This story engaged me right from the start. The whole premise of a teen who tries so hard to be 'perfect' in every way while missing out of taking chances changes once Parker finds the journal of a local urban legend. Her English teacher has students write in a journal in their senior year and then he mails it back to them ten years later. I had a college professor who did something similar only we had to write a letter to our 'future' self. I admit it was kind of strange and yet fascinating to read a letter from my past. But imagine a journal?
Parker is kind of like Robert Frost, the famous poet, that she was named after. She has a dreamy soul but doesn't want to disappoint her mother who wants her to get into Stanford. Parker's best friend, Kat is the exact opposite. She seizes moments and tries to get Parker to loosen up. Then there's Trevor, a guy Parker's crushed on since middle grade.
This is part mystery, part suspense, and romance. The journal entries opened up the possibility that not all happened to be golden with local urban legend couple. This is where Parker starts to arc as a character. She struggles with what she's done--taking a journal that she wasn't supposed to--and feelings of searching for the real truth. Add the road trip where it's up to Parker to take Kat's advice with the guy she's dreamed about.
Everything about this story is golden. Readers will be swept off their feet as they follow Parker's choices to a satisfying conclusion.
Like with her other 2 books there is a bit of mystery born from a tragedy. If you don’t know what loss is, don’t worry, she will teach you slowly. She will make you love the characters, connect with them on many deep levels, she will break their hearts (and yours) and she will give you just a pinch of humour (maybe a bit more) and loveliness every now and then to heal the pain that starts to take over your heart.
The highs are so high and the lows are so low, the characters are complex – never too good, sometimes hitting the bottom only to then keep afloat… There are really not enough words left in this world for me to express all the feelings her books convey.
At this point I would read everything from this author, she is simply amazing and her words always leave me misty eyed. This is a book I wish I’ve read 10 years ago – definitely recommended!
Review originally posted at: http://www.readingaftermidnight.com/jessi-kirby/review-golden.html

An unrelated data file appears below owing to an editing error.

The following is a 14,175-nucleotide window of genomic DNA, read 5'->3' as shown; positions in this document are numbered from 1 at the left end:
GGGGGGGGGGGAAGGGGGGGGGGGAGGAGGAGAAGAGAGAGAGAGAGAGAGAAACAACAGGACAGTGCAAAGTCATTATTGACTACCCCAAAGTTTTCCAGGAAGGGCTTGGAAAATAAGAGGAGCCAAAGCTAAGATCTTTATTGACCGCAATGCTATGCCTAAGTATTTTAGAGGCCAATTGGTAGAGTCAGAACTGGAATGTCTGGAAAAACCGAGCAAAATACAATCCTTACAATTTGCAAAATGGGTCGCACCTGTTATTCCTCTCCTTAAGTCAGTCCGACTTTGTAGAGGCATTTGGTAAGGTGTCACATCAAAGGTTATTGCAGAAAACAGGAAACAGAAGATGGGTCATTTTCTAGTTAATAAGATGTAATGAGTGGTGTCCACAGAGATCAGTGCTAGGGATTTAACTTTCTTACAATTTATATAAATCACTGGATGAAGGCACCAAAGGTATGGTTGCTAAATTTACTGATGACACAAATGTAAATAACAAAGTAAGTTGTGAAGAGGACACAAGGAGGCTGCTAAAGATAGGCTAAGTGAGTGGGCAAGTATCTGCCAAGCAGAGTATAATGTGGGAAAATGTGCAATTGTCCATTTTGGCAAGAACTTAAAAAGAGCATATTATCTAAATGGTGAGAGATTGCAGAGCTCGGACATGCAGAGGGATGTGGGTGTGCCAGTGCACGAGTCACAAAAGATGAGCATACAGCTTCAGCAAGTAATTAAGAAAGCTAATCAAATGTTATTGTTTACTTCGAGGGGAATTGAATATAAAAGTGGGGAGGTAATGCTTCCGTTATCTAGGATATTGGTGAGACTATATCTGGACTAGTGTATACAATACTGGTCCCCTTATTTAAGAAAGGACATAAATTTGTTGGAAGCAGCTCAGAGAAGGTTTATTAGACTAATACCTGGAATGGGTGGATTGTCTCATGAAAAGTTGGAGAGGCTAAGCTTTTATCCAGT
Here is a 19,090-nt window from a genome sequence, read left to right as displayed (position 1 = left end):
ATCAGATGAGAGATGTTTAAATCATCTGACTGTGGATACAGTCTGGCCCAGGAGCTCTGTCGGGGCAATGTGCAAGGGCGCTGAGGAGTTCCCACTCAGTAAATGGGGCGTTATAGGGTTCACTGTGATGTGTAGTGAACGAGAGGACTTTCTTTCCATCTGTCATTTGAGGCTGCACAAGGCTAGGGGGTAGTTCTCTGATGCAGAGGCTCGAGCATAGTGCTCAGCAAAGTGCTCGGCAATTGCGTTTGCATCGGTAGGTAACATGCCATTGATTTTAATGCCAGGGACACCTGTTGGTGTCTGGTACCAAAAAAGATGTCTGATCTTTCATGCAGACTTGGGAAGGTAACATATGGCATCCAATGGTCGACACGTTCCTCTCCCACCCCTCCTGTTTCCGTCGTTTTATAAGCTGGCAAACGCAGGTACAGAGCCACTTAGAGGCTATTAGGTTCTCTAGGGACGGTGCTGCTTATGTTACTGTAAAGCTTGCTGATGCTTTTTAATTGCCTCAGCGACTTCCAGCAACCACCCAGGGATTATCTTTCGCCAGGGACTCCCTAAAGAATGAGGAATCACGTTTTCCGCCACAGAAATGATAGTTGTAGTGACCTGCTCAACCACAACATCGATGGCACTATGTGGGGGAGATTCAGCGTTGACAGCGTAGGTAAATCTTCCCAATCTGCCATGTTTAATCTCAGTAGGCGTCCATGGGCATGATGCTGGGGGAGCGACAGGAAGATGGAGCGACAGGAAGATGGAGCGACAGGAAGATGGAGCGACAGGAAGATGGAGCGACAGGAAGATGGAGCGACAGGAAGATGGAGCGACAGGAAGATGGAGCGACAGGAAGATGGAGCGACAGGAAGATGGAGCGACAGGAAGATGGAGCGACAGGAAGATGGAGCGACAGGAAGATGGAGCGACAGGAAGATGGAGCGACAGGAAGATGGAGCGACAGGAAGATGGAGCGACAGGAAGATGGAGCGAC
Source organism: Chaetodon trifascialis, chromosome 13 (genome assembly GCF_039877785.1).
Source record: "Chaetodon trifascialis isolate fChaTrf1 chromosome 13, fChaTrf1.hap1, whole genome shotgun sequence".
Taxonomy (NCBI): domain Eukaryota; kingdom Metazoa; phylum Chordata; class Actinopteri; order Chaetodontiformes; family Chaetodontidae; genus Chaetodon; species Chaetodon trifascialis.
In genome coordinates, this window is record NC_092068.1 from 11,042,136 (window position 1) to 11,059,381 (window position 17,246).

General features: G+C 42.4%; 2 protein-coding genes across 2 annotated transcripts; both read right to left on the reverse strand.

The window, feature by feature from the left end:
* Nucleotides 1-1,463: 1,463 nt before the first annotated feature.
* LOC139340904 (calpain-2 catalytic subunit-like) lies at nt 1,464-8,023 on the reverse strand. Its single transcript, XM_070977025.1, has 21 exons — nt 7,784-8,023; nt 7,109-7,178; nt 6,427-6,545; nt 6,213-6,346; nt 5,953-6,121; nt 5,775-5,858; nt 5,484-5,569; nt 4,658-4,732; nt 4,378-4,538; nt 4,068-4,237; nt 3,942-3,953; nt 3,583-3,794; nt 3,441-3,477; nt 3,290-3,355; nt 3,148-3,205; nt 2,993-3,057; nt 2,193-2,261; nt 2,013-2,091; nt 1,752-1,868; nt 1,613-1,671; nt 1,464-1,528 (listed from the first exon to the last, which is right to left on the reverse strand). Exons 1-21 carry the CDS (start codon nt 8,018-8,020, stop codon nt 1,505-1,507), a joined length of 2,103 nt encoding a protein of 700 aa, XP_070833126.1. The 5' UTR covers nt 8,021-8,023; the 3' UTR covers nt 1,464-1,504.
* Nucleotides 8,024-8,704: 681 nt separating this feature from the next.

If I were to describe the skeleton of Golden’s plot, it would sound silly and overdone, very much like the Nicholas Sparks books that the protagonist is so much in love with. In some respects, I do think the story Kirby tells is far-fetched and straight out of Hollywood. This book is neither dark nor heavy, but though it lands on the “lighter” side of the Seriousness Scale, it’s not pure fluff. Because of the way the story was approached, it felt authentic even while the story was almost like a fairytale. I’m not sure if this is making sense, but suffice it to say, Jessi Kirby does a good job telling the story in a way that’s not off-putting.
Parker Frost, her best friend Kat, and longtime crush Trevor are all great characters. I appreciated how they were people instead of names that filled roles in the story. Trevor, especially, was a welcome presence in Golden. I loved how he was just a typical boy with faults and goals, rather than being a love interest who fits into a certain stereotype (awkward nerd, cocky bad boy, etc.). Parker’s internal struggles felt real to me, and I definitely saw bits of myself in her. Sometimes authors like to make their protagonist a stuffy academic type who’s ugly and shy and longs for a different life and achieves it with the help of some Hot Guy. Here, Parker was able to get what she wanted on her own terms, and not in a drastic or unbelievable way. She wasn’t “prudish overachiever girl” one day and then “strung-out slut” the next. In most aspects, Golden is very subtle in going about what it wants to do, which I really enjoyed.
One big piece of this novel is the presence of Robert Frost’s poetry. It’s a constant theme in the text, not only appearing in epigraphs but also as a tool to make Kirby’s messages more defined. Now, personally, I don’t care for Robert Frost, but that didn’t mean I couldn’t appreciate the way his words were woven into the story. I do think I would have preferred that element being left out, simply because I don’t care for literary allusions in my YA, but I do recognize that Golden could not be what it is without those poems and discussions. So there is that.
Other than the poetry, I wasn’t completely sold on the story, simple because it is sort of Nicholas Sparks-esque. I was happy that Kirby was able to recognize the fantastic qualities to her plot, but I still had a hard time imagining that most of what happened in this book would happen in real life. I still really enjoyed this book, but it’s not exactly my style.
In any case, Golden is a very good book. It was engaging from start to finish, I thought the story was well-done and that Kirby did an excellent job weaving the various threads. I would certainly be interested in picking up another book of hers, should I get a chance. And in the end, I’m very satisfied with this book.